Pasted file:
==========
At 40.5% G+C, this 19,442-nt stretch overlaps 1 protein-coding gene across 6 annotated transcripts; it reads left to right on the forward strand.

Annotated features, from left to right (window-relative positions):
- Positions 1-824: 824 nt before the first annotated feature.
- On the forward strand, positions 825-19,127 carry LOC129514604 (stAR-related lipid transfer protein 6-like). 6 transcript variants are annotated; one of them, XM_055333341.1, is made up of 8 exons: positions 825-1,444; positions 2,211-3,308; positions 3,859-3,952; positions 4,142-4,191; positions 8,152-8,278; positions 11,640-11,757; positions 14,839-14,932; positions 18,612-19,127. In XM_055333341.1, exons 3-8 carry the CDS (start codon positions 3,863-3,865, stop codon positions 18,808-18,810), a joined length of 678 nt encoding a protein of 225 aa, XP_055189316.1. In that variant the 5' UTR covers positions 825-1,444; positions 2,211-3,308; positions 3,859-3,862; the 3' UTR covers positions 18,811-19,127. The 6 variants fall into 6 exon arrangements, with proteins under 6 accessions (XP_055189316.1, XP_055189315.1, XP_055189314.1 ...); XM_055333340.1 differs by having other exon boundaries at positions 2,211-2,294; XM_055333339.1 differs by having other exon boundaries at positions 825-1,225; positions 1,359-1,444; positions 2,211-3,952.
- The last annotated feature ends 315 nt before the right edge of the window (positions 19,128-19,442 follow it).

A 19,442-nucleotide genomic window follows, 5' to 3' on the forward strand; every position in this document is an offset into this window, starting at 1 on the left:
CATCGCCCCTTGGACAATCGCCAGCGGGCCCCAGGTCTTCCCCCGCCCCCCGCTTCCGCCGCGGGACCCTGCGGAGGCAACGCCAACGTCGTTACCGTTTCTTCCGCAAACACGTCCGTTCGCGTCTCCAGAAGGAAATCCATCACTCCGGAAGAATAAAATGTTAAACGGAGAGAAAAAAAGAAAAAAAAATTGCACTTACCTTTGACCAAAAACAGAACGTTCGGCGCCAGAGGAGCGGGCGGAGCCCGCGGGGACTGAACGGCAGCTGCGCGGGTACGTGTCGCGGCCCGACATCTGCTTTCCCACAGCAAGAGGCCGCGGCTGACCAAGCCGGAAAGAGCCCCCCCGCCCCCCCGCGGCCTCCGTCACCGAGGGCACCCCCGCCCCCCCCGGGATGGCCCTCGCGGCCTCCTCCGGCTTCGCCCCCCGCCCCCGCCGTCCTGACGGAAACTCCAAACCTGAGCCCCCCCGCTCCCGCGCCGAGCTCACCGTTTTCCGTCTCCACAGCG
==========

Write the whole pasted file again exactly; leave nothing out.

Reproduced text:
At 40.5% G+C, this 19,442-nt stretch overlaps 1 protein-coding gene across 6 annotated transcripts; it reads left to right on the forward strand.

Annotated features, from left to right (window-relative positions):
- Positions 1-824: 824 nt before the first annotated feature.
- On the forward strand, positions 825-19,127 carry LOC129514604 (stAR-related lipid transfer protein 6-like). 6 transcript variants are annotated; one of them, XM_055333341.1, is made up of 8 exons: positions 825-1,444; positions 2,211-3,308; positions 3,859-3,952; positions 4,142-4,191; positions 8,152-8,278; positions 11,640-11,757; positions 14,839-14,932; positions 18,612-19,127. In XM_055333341.1, exons 3-8 carry the CDS (start codon positions 3,863-3,865, stop codon positions 18,808-18,810), a joined length of 678 nt encoding a protein of 225 aa, XP_055189316.1. In that variant the 5' UTR covers positions 825-1,444; positions 2,211-3,308; positions 3,859-3,862; the 3' UTR covers positions 18,811-19,127. The 6 variants fall into 6 exon arrangements, with proteins under 6 accessions (XP_055189316.1, XP_055189315.1, XP_055189314.1 ...); XM_055333340.1 differs by having other exon boundaries at positions 2,211-2,294; XM_055333339.1 differs by having other exon boundaries at positions 825-1,225; positions 1,359-1,444; positions 2,211-3,952.
- The last annotated feature ends 315 nt before the right edge of the window (positions 19,128-19,442 follow it).

A 19,442-nucleotide genomic window follows, 5' to 3' on the forward strand; every position in this document is an offset into this window, starting at 1 on the left:
CATCGCCCCTTGGACAATCGCCAGCGGGCCCCAGGTCTTCCCCCGCCCCCCGCTTCCGCCGCGGGACCCTGCGGAGGCAACGCCAACGTCGTTACCGTTTCTTCCGCAAACACGTCCGTTCGCGTCTCCAGAAGGAAATCCATCACTCCGGAAGAATAAAATGTTAAACGGAGAGAAAAAAAGAAAAAAAAATTGCACTTACCTTTGACCAAAAACAGAACGTTCGGCGCCAGAGGAGCGGGCGGAGCCCGCGGGGACTGAACGGCAGCTGCGCGGGTACGTGTCGCGGCCCGACATCTGCTTTCCCACAGCAAGAGGCCGCGGCTGACCAAGCCGGAAAGAGCCCCCCCGCCCCCCCGCGGCCTCCGTCACCGAGGGCACCCCCGCCCCCCCCGGGATGGCCCTCGCGGCCTCCTCCGGCTTCGCCCCCCGCCCCCGCCGTCCTGACGGAAACTCCAAACCTGAGCCCCCCCGCTCCCGCGCCGAGCTCACCGTTTTCCGTCTCCACAGCG